UN nuclear watchdog reports scant progress in standoff with Iran

2 minute read

International Atomic Energy Agency (IAEA) Director General Rafael Grossi attends a news conference upon his arrival from Iran at Vienna International Airport in Schwechat, Austria, March 5, 2022. REUTERS/Leonhard Foeger

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  • IAEA has long sought answers on uranium particles
  • Iran agreed in March on three-month timeline for progress
  • Agency says no significant progress has been made
  • West could confront Iran at IAEA board meeting next week

VIENNA, May 30 (Reuters) - Iran has not credibly answered the U.N. nuclear watchdog's long-standing questions on the origin of uranium particles found at three undeclared sites despite a fresh push for a breakthrough, the agency said in a report seen by Reuters on Monday.

The lack of progress could set up a new diplomatic clash with the West when the International Atomic Energy Agency's 35-nation Board of Governors meets next week. If Western powers seek a resolution criticising Tehran it could deal a further blow to stalled efforts to revive the 2015 nuclear deal. read more

The fresh quarterly IAEA report detailing Iran's continued failure to provide satisfactory answers raises pressure on the United States and its allies to take action against Iran at the board meeting, since Tehran and the IAEA announced a renewed push in March to clear things up by now. read more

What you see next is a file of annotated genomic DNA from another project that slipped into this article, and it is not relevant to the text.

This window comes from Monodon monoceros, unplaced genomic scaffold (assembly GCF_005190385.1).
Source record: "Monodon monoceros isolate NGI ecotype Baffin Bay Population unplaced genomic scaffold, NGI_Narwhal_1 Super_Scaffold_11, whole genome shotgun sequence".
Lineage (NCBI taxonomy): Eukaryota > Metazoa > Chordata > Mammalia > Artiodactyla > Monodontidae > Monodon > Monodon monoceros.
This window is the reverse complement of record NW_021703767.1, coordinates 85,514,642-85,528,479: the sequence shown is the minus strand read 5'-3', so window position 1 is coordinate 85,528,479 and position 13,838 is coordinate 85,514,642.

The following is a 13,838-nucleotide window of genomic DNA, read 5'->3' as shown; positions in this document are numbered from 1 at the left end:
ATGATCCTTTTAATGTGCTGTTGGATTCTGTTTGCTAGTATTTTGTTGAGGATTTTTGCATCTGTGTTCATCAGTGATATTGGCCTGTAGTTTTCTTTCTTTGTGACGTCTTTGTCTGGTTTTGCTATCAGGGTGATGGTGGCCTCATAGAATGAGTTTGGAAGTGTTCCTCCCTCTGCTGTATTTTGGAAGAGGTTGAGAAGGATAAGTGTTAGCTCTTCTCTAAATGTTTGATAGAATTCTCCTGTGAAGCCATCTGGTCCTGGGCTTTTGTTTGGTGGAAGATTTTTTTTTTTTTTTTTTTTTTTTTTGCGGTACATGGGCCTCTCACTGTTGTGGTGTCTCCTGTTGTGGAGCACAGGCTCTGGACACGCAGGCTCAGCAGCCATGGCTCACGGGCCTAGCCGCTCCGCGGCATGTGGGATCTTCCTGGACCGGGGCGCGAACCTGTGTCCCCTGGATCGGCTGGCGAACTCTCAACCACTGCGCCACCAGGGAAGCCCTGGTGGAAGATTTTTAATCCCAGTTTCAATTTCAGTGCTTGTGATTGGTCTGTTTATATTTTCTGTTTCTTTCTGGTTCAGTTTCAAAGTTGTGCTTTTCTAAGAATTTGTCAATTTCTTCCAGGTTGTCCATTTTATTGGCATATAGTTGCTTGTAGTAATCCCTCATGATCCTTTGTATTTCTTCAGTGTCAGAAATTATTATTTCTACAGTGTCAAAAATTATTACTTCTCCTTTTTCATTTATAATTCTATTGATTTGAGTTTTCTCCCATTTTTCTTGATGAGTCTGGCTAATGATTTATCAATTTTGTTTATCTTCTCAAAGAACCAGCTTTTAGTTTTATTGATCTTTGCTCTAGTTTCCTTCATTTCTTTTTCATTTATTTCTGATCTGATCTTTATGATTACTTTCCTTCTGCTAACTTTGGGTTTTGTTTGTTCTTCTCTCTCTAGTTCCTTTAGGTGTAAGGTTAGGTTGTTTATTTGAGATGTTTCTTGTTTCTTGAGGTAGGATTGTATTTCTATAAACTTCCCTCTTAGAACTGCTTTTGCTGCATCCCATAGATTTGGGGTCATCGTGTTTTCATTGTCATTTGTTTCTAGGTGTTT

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"Iran has not provided explanations that are technically credible in relation to the Agency's findings at those locations," the report said, adding: "The Agency remains ready to engage without delay with Iran to resolve all of these matters."

A separate quarterly IAEA report seen by Reuters said Iran's stockpile of uranium enriched to 60%, close to the roughly 90% that is weapons grade and in a form that can be enriched further, is estimated to have grown by 9.9 kg to 43.1 kg.

That amounts to slightly more than what the IAEA calls a "significant quantity", defined as "the approximate amount of nuclear material for which the possibility of manufacturing a nuclear explosive device cannot be excluded".

A senior diplomat cautioned, however, that in practice it would take more than 55 kg of uranium enriched to 60% to make one bomb because some material is wasted during enrichment.

"As of the moment you enrich you lose material," he said.

Western powers fear Iran is getting closer to being able to sprint towards producing a nuclear bomb if it chose to, though Iran says its intentions are entirely peaceful.

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Reporting by Francois Murphy Editing by Gareth Jones and Rosalba O'Brien

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